Features

Published: Saturday November 27, 2010 MYT 12:00:00 AM
Updated: Wednesday June 19, 2013 MYT 4:15:29 PM

Bugs are as common as fast food in some countries

Eating creepy crawlies and grubs might sound like something straight out of Fear Factor for some, but for people in the following countries, bugs are as common as fast food.

Australia

Abundant in southern New South Wales during summer, witchetty grubs — the small, white larvae of ghost moths — have been an essential part of the Aboriginal diet for centuries. The grubs are dug from the gum tree roots and eaten live or barbecued. They are rich in protein and would make a nutritious source if you’re lost in the bush. Supermarkets even have them in soup tins.

Thailand, Laos and Cambodia

Walk the markets of these countries and you will be greeted by street vendors selling an amazing variety of fried insects as snacks.

These orders of insects are commonly found: odonata (damselflies and dragonflies), orthoptera (crickets, grasshoppers, katydids), mantodea (mantids), isoptera (termites), hemiptera (water bugs, cicadas, backswimmers), lepidoptera (silkworm moths are popular), coleoptera (weevils, wood-boring beetles, diving beetles) and hymenoptera (bees, ants, wasps). Some restaurants serve insects as part of their regular menu as well.

China

Chinese people are known to eat “anything that moves” so finding locals delighting in insect snacks and delicacies shouldn’t come as a surprise. Just head to a local street market such as the one in Tianjin, Hangzhou, Canton or the Wangfujing Night Market in Beijing for a weird and wonderful array. Silkworm cocoons, cicada larvae, fried locusts, crickets and grasshoppers and eight-legged critters such as scorpions, tarantulas and spiders are a common sight.

South Korea

Beondegi or silkworm pupae is a popular snack for South Koreans. They can be bought on the street, are served in bars and restaurants as appetisers, and are even canned. Beondegi can be eaten boiled, steamed, stewed or stir-fried.

Japan

The Japanese have been eating insects for centuries, especially aquatic insects which were an important source of protein. Restaurants in Tokyo and many parts of Japan still offer various insect-based dishes such as hachinoko (boiled bee larvae), Inago no Tsukudani (stewed grasshoppers or locusts in sweet soy sauce), zazamushi (aquatic insect larvae), semi (fried cicadas) and sangi (silkworm pupae; known as beondegi in Korea).

Columbia

Hormigas culonas, literally “big-butt ants” in Spanish, is a prized delicacy in Columbia. These leaf-cutter ants are aptly named because of their large lower abdomen. Only the young queens and drones are harvested in the Santander region in spring after the rainy season when they surface to establish their own ant colonies. The ants are roasted and eaten as snacks, a favourite for moviegoers and as bar snacks. Termites and palm grubs are popular edible insects as well.

Mexico

The agave worm, also known as the maguey worm, is the worm you find in tequila bottles. They are also eaten roasted, fried, cooked inside a tortilla or as part of a recipe for a meal. Chapulines or fried grasshoppers are a common snack that can be found commercially canned and sold in supermarkets and local grocery stores. Ants, rich in thiamine and riboflavin, are consumed both in egg form and as adults.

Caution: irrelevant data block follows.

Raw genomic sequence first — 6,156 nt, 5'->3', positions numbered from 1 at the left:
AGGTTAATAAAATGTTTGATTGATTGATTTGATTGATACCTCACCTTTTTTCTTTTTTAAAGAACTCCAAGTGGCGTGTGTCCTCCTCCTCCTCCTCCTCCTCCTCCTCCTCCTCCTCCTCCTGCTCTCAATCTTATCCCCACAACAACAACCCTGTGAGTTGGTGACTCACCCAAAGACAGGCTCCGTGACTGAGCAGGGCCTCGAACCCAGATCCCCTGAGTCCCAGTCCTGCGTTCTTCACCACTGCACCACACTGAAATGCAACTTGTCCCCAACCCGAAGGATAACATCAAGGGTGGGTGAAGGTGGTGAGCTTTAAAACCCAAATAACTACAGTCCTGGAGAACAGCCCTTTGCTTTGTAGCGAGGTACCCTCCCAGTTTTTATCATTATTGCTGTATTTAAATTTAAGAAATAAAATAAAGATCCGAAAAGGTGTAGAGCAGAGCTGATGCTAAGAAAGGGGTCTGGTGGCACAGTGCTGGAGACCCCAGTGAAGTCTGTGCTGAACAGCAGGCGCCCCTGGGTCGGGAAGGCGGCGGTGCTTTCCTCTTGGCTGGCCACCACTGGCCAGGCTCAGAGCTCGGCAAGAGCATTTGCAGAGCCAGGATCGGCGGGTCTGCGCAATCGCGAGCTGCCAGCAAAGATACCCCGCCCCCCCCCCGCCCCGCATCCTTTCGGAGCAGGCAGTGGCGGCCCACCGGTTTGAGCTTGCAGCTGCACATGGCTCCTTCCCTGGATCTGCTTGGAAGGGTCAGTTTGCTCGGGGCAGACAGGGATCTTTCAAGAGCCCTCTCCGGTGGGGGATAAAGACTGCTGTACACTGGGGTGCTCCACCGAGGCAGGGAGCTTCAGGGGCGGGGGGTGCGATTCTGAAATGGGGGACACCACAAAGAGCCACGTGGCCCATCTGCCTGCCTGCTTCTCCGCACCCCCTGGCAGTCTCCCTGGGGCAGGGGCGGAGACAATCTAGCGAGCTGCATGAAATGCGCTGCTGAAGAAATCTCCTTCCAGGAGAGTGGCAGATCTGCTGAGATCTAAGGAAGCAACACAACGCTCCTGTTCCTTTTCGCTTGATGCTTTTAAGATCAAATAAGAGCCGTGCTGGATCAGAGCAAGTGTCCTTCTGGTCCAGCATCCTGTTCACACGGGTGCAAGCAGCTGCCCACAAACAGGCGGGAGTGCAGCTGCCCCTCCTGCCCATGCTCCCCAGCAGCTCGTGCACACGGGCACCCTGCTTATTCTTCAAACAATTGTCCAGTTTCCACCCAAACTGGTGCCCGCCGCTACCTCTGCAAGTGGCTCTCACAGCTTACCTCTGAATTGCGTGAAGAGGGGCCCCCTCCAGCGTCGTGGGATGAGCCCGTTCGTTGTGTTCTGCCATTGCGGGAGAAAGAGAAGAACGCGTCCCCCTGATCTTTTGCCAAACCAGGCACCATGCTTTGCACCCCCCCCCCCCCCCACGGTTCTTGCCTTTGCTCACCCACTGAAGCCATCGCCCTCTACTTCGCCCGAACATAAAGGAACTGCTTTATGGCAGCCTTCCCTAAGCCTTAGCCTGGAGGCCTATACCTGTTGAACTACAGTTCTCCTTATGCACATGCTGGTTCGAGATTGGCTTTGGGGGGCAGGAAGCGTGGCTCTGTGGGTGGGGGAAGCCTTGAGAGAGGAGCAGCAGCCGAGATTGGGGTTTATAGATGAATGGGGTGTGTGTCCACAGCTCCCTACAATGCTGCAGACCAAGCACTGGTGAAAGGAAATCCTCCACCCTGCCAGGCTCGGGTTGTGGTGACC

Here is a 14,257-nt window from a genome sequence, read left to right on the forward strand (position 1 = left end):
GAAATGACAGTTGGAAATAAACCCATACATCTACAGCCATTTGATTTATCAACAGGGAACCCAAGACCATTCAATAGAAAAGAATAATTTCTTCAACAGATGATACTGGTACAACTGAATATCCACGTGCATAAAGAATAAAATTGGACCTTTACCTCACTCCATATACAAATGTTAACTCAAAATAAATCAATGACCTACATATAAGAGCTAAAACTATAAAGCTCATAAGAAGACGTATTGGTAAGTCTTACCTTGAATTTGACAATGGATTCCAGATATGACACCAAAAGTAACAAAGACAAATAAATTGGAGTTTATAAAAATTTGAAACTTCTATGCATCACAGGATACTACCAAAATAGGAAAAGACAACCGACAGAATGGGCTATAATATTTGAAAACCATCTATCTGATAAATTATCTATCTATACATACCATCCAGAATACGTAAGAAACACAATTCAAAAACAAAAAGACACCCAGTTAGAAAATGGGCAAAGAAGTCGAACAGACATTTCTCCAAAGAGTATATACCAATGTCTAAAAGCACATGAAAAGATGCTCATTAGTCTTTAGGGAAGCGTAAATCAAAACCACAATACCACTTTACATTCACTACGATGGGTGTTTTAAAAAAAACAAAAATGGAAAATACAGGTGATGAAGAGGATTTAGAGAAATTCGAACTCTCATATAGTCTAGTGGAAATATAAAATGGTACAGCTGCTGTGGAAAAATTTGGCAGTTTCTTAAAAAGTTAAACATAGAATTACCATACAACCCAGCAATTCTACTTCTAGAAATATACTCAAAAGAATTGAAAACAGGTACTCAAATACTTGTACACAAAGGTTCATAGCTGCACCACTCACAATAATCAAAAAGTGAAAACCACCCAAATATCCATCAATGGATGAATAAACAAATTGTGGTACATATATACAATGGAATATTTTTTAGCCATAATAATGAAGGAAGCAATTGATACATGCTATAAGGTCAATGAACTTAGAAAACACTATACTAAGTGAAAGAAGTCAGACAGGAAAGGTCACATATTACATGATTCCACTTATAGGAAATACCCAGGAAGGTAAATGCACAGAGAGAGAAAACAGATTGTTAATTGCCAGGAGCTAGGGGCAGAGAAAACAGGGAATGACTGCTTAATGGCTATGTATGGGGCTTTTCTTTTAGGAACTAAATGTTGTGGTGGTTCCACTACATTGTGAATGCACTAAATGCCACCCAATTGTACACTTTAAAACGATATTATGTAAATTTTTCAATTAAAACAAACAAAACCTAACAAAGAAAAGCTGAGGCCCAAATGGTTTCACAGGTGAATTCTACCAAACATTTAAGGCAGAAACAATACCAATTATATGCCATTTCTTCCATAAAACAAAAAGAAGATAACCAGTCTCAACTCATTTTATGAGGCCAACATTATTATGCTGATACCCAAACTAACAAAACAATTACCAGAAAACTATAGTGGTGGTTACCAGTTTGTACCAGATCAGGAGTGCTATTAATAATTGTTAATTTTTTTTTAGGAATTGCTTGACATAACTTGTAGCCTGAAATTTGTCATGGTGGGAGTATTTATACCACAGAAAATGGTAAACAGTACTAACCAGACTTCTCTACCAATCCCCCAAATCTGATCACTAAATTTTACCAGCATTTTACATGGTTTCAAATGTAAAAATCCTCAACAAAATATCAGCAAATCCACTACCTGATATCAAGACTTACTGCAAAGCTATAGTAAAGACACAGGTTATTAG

Ant eggs, which are common in Mexican markets, are often cooked in butter and served in tacos. Ant larvae are canned and exported as gourmet food.

Africa

In Africa, many tribes eat insects like termites, grasshoppers, caterpillars, palm weevil larvae, beetles, ants and locusts. The wings of the termites are removed before roasting or being fried.

Guts of crickets and grasshoppers are removed before frying. Locusts are typically boiled and salted prior to eating. Another widely eaten insect is the westwood larvae, a caterpillar known as kanni. They are boiled and dried in the sun before being eaten or used as an ingredient in vegetable soup.

Another larvae, the palm weevil larva, is a large insect that is fleshy and grub-like with a high fat content. They are collected from the trunks of palm trees and fried. An even larger insect, the compost beetle larvae, can be found in garbage, manure piles or swampy areas. The lower abdomen containing the guts is removed before washing and frying. Some refuse to eat them because they are taken from “dirty” places.

Nutrition Facts

Giant water bug

Serving size: 100g

Amount per serving

Calories: 62

Total Fat: 8.3g

Phosphorus: 226mg

Iron: 14mg

Calcium: 44mg

Carbohydrate: 2.1g

Protein: 19.8g

Small grasshopper

Serving size: 100g

Amount per serving

Calories: 153

Total Fat: 6.1g

Phosphorus: 238mg

Iron: 5mg

Calcium: 35mg

Carbohydrate: 3.9g

Protein: 20.6g

Red ant eggs

Serving size: 100g

Amount per serving

Calories: 83

Total Fat: 3.2g

Phosphorus: 113mg

Iron: 4mg

Calcium: 8mg

Carbohydrate: 6.5g

Protein: 7g

Cricket

Serving size: 100g

Amount per serving

Calories: 122

Total Fat: 5.5g

Phosphorus: 185mg

Iron: 10mg

Calcium: 76mg

Carbohydrate: 5.1g

Protein: 12.9g

Related Stories: Bugs: Food of the future? Delightful creepy crawlers

Tags / Keywords: Lifestyle

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